A study by experts has found that Thimphu is vulnerable to many types of natural disasters. Rainfall-induced floods and landslides were among the many dangers facing the city and its fringes.

Thimphu Thrompon Kinlay Dorjee said that although there is no lake at the source of the Wangchhu, disaster management team should be prepared as heavy and continued rainfall could trigger flooding. Four places along the Wangchhu are marked as risk zones – the Lingkana palace area, Changlimithang, Changjiji football ground, and the Convention Centre. We are talking about half the city at risk almost. Further downstream are settlements by the banks that could be equally risky.

Constructions in Thimphu are mostly on the alluvial fan deposit sites that are formed by layers of debris like twigs, mud, and sand. Such settlement sites are not stable and could be risky at times of natural disaster. This calls for a landslide inventory study and mapping to identify risk-prone areas and to prevent landslides.

Now that the study has recognised the dangers, there is a need to prepare and inform the public about flood, especially those who live in and around the risk prone areas. Awareness is by far more critical than just identifying the risks. Without such studies, the city had to grapple with haphazard planning, which shows in the form of flooding sewerage every time there is a little rain. Drainage systems are mostly defunct. Overflowing water damage roads, making it risky for pedestrians and drivers. Rapid urban growth coupled with inadequate urban infrastructure has resulted in shortage of basic urban services for residents. Access to water, sanitation, solid waste management, and urban transport are some of the challenges facing urban Thimphu today. Congestion and poor urban mobility have been restricting the city’s growth. These are manifestations of city planning gone wrong.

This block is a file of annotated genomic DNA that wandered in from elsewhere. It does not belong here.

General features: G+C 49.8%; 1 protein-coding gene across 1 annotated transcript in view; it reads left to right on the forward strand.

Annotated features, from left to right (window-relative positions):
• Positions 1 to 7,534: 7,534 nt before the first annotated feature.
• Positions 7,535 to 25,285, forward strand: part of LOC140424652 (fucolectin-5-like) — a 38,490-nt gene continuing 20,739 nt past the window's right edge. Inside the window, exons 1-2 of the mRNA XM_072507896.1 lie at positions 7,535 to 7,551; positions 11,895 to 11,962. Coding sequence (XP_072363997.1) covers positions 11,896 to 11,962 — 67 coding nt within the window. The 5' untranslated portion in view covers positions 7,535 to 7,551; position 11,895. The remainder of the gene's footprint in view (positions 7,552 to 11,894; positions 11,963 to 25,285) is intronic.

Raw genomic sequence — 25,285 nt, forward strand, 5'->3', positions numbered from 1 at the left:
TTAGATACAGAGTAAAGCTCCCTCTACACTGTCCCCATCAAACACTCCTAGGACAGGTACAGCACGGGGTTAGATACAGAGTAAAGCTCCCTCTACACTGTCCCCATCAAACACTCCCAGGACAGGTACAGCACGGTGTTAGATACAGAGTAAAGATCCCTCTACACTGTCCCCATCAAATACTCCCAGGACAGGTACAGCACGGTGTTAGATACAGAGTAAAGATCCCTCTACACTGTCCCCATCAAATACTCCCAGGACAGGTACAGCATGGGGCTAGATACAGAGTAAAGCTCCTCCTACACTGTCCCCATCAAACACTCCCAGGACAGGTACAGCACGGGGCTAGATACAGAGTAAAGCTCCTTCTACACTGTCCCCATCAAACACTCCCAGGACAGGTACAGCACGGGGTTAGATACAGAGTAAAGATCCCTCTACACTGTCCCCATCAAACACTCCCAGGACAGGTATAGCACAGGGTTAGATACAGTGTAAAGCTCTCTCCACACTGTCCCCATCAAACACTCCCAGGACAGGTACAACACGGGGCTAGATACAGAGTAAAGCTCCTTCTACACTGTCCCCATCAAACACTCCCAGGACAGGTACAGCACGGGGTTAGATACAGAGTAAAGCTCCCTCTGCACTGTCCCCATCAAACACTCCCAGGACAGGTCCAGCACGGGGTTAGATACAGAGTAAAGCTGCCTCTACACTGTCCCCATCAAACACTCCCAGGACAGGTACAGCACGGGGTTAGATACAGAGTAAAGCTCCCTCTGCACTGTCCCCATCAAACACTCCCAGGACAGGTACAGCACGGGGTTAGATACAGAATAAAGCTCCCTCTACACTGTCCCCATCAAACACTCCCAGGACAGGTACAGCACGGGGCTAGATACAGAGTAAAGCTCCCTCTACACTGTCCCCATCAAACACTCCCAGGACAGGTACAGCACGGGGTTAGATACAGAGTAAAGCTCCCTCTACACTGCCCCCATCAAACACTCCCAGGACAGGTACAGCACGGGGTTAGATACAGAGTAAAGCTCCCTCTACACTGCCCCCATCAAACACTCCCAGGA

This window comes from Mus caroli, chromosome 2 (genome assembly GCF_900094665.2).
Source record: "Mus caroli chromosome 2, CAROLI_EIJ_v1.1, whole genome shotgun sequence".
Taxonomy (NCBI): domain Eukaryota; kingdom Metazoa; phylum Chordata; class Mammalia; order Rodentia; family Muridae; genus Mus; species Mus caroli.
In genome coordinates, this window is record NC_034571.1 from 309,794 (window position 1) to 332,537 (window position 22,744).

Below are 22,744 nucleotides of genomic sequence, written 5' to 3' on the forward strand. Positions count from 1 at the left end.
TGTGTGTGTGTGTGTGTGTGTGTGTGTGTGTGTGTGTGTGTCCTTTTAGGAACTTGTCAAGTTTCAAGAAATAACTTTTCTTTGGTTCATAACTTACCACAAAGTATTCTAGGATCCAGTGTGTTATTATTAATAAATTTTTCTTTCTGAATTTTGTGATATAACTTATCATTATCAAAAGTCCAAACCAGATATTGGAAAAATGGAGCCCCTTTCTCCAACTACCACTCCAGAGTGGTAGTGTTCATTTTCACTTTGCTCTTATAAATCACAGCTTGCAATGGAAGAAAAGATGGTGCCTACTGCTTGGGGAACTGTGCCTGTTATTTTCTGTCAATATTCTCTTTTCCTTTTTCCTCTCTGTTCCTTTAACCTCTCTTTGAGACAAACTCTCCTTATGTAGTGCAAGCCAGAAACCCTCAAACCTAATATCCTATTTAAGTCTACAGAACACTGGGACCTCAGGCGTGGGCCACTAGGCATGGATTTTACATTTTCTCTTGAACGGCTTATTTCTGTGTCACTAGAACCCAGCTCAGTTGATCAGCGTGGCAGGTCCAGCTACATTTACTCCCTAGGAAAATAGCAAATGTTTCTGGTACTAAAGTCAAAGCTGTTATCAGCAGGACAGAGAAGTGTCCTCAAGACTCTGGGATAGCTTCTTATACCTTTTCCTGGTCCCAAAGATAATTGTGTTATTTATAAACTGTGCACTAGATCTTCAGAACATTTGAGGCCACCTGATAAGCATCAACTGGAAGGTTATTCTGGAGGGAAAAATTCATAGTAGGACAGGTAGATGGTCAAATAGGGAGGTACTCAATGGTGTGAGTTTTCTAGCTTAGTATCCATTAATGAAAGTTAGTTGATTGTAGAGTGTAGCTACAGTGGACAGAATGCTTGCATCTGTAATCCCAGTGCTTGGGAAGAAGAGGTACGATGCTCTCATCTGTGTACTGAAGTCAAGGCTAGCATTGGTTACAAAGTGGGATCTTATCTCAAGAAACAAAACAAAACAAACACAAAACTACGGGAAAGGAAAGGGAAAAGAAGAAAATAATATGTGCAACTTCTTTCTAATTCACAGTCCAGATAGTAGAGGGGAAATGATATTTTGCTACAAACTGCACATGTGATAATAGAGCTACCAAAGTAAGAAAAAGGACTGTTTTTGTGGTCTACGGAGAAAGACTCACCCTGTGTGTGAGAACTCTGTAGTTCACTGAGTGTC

Our hazard maps may not be 100 percent accurate, but they could warn us about the possible dangers in the future. The challenges we face today are not only born of our inability to plan our city, but are also upshots of lack of studies to guide our planning. If we can identify the dangers, we could plan our city in such a way that our settlements are safe from natural disasters like floods and earthquakes and the residents can enjoy the basic urban facilities.